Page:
OK, quick poll. Everyone who watches water polo more than once every four years, raise your hands.


How about judo?

Oh, I know there’s some. And that’s great. And the marquee sports – basketball, soccer, boxing and so on – certainly don’t have to defend themselves to anyone.

But when it comes to the Olympics, most of us are really cheering two things. One is a flag.

The other is a story.

I know, the networks do the “touching story” bit to death. But there’s a reason. It’s a bridge, a way of bringing out the human in the superhuman. We celebrate the exceptional, but we relish the ordinary, the reminder that these people are still like us.

Or that, maybe, we’re still a bit like them.

So we hear about Im Dong-hyun, the archer with the terrible eyes and the incredible aim.

We marvel at the abilities of Oscar “Blade Runner” Pistorius, and his lickety-split prosthetic feet.

We cheer the teenagers like Missy Franklin, who could almost be our own daughters. We see the oldest of the crew, dressage rider Hiroshi Hoketsu, still doing what he loves at 71 and hope we’re as lucky.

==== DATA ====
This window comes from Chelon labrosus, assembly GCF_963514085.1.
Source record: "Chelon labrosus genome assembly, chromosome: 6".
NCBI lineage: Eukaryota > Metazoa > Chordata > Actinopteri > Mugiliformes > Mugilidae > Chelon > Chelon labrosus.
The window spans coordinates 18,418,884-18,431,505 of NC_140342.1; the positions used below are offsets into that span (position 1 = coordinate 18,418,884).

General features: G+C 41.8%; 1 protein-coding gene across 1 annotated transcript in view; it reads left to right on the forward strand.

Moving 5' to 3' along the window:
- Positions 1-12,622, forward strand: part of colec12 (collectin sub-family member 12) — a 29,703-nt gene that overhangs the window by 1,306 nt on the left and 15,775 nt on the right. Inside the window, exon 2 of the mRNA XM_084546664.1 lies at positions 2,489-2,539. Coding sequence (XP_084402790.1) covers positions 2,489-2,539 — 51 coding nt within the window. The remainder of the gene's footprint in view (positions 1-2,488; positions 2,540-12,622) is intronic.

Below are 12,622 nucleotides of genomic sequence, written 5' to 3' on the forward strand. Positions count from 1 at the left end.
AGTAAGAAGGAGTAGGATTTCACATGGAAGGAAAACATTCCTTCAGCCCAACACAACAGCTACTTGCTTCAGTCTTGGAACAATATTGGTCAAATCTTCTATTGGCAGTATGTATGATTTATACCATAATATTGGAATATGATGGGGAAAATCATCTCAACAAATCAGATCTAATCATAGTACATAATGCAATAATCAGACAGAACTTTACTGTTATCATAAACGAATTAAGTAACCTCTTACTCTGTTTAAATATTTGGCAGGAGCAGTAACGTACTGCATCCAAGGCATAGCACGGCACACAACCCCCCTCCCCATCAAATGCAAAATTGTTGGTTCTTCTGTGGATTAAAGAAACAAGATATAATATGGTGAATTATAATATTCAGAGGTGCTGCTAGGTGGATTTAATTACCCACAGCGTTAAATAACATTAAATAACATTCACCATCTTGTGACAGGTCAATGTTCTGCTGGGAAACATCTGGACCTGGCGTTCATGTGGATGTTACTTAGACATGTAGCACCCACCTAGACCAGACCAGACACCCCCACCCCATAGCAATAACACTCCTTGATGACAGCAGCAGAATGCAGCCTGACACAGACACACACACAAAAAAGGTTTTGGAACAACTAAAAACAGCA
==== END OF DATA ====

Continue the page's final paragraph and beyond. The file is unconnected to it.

We see the best. And we glimpse ourselves doing it.

Again, the glorious meets the ordinary.

The thing is, it’s easy for us to shrug that off. After all, we do it morally all the time. We see the dedication of a Mother Teresa or the viciousness of an Adolf Hitler and say “I could never do that.” As if they were some separate species that had never been, never could be human.

But what humans have done, humans can do.

That can be a terrifying thought. Or an exhilarating one. It’s one that puts the capacity for greatness – great good or great evil – within the reach of anyone willing to strain and grasp.

And for these couple of weeks, it’s a thought that makes us a family. A dysfunctional one, perhaps. But a family nonetheless.

It might even bring a smile.

In which case, your Olympic toothbrush routine had better be up to date.